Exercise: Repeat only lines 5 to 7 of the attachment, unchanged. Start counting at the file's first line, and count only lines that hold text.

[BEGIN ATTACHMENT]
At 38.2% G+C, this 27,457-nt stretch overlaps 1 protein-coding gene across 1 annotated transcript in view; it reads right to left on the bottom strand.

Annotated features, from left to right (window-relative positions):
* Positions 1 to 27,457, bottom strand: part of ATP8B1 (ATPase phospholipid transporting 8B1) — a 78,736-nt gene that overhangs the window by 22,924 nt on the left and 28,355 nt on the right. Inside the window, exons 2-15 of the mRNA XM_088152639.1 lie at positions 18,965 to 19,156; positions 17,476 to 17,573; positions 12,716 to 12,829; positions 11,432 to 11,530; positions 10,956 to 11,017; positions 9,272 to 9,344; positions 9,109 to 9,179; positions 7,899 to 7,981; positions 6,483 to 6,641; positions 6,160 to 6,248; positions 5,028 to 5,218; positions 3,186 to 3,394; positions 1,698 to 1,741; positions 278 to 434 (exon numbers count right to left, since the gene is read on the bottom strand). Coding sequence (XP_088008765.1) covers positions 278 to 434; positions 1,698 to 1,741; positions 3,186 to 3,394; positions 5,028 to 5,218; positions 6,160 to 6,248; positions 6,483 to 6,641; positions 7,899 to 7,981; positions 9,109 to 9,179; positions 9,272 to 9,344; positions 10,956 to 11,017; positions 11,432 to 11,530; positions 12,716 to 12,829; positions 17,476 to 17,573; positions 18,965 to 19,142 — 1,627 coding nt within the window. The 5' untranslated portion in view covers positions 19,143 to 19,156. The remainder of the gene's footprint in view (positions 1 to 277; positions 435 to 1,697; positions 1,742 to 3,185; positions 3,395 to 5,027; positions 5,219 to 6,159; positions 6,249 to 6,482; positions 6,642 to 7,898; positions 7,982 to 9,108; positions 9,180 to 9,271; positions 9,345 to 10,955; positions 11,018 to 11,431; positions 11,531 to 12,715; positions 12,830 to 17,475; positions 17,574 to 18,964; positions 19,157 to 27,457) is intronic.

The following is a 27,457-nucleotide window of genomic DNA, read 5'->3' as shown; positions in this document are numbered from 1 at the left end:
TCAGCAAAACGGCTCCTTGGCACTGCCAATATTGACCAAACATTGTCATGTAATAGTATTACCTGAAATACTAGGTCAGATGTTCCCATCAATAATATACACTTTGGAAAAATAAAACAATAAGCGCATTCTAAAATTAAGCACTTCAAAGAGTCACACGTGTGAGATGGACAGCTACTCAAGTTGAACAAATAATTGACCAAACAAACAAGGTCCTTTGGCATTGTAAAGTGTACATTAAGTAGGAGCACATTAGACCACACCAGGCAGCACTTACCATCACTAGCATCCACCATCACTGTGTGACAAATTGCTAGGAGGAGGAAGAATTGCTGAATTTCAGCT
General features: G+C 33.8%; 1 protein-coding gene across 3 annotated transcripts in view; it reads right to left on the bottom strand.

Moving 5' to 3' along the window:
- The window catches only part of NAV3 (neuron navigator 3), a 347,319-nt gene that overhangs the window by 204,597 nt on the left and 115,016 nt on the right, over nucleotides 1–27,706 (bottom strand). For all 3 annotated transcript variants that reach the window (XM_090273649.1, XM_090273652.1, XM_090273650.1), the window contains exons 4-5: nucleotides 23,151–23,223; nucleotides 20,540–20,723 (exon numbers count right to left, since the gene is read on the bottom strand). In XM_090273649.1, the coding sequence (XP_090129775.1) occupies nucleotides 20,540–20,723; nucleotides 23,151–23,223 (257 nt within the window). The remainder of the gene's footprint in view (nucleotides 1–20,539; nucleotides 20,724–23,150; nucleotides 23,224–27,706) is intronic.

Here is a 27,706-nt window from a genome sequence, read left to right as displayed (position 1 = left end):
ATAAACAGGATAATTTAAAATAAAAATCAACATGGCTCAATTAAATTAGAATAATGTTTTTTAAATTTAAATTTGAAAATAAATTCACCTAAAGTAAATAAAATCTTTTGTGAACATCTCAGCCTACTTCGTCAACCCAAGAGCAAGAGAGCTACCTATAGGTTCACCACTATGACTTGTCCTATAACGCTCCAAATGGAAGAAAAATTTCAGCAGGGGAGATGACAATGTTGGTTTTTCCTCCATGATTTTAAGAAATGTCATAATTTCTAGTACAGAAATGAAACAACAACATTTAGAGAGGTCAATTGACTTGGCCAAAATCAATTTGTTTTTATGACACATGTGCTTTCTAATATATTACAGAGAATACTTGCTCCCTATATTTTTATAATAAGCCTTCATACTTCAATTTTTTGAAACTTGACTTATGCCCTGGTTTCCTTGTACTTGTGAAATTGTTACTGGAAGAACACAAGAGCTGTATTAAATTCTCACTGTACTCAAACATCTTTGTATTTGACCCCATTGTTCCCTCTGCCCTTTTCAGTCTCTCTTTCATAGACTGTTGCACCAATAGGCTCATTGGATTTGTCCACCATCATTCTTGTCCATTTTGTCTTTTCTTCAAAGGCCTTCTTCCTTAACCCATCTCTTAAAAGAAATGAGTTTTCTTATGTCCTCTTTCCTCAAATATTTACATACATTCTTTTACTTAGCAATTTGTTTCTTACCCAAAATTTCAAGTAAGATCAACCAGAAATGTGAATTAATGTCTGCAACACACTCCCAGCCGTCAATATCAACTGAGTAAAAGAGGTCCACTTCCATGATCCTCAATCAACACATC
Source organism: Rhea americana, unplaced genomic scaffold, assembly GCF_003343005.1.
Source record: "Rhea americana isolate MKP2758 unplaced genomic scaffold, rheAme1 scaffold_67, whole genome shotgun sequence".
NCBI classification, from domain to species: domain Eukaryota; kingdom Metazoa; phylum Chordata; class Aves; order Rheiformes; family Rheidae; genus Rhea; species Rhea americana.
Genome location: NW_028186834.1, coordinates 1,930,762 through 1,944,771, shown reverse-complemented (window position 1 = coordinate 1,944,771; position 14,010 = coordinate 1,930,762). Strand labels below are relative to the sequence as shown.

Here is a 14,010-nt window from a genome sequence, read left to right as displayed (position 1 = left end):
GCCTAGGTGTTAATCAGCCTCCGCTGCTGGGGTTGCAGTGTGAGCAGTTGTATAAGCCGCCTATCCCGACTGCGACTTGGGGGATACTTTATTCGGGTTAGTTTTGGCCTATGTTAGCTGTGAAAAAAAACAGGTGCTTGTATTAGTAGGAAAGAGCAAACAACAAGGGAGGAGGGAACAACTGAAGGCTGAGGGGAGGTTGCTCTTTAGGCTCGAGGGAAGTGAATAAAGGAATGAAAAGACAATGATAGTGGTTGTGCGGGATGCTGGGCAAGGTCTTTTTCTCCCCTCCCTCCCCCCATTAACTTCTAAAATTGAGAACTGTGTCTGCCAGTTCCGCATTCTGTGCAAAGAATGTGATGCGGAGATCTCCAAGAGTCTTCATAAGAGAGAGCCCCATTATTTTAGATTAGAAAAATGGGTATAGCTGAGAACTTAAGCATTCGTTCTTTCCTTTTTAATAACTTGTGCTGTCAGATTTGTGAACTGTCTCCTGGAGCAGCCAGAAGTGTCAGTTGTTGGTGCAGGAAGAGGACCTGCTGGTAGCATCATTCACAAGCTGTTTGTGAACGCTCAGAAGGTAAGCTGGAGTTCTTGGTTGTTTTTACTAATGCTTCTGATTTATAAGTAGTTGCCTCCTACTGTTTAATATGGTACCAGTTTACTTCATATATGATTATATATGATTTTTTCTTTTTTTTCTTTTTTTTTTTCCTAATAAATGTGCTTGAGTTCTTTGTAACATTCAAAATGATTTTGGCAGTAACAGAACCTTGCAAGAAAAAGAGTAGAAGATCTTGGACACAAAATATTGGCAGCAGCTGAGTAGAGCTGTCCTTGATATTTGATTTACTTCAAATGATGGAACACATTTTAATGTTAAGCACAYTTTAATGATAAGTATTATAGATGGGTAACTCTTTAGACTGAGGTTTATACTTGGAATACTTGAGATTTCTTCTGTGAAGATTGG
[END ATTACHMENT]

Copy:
TCAGCAAAACGGCTCCTTGGCACTGCCAATATTGACCAAACATTGTCATGTAATAGTATTACCTGAAATACTAGGTCAGATGTTCCCATCAATAATATACACTTTGGAAAAATAAAACAATAAGCGCATTCTAAAATTAAGCACTTCAAAGAGTCACACGTGTGAGATGGACAGCTACTCAAGTTGAACAAATAATTGACCAAACAAACAAGGTCCTTTGGCATTGTAAAGTGTACATTAAGTAGGAGCACATTAGACCACACCAGGCAGCACTTACCATCACTAGCATCCACCATCACTGTGTGACAAATTGCTAGGAGGAGGAAGAATTGCTGAATTTCAGCT
General features: G+C 33.8%; 1 protein-coding gene across 3 annotated transcripts in view; it reads right to left on the bottom strand.

Moving 5' to 3' along the window: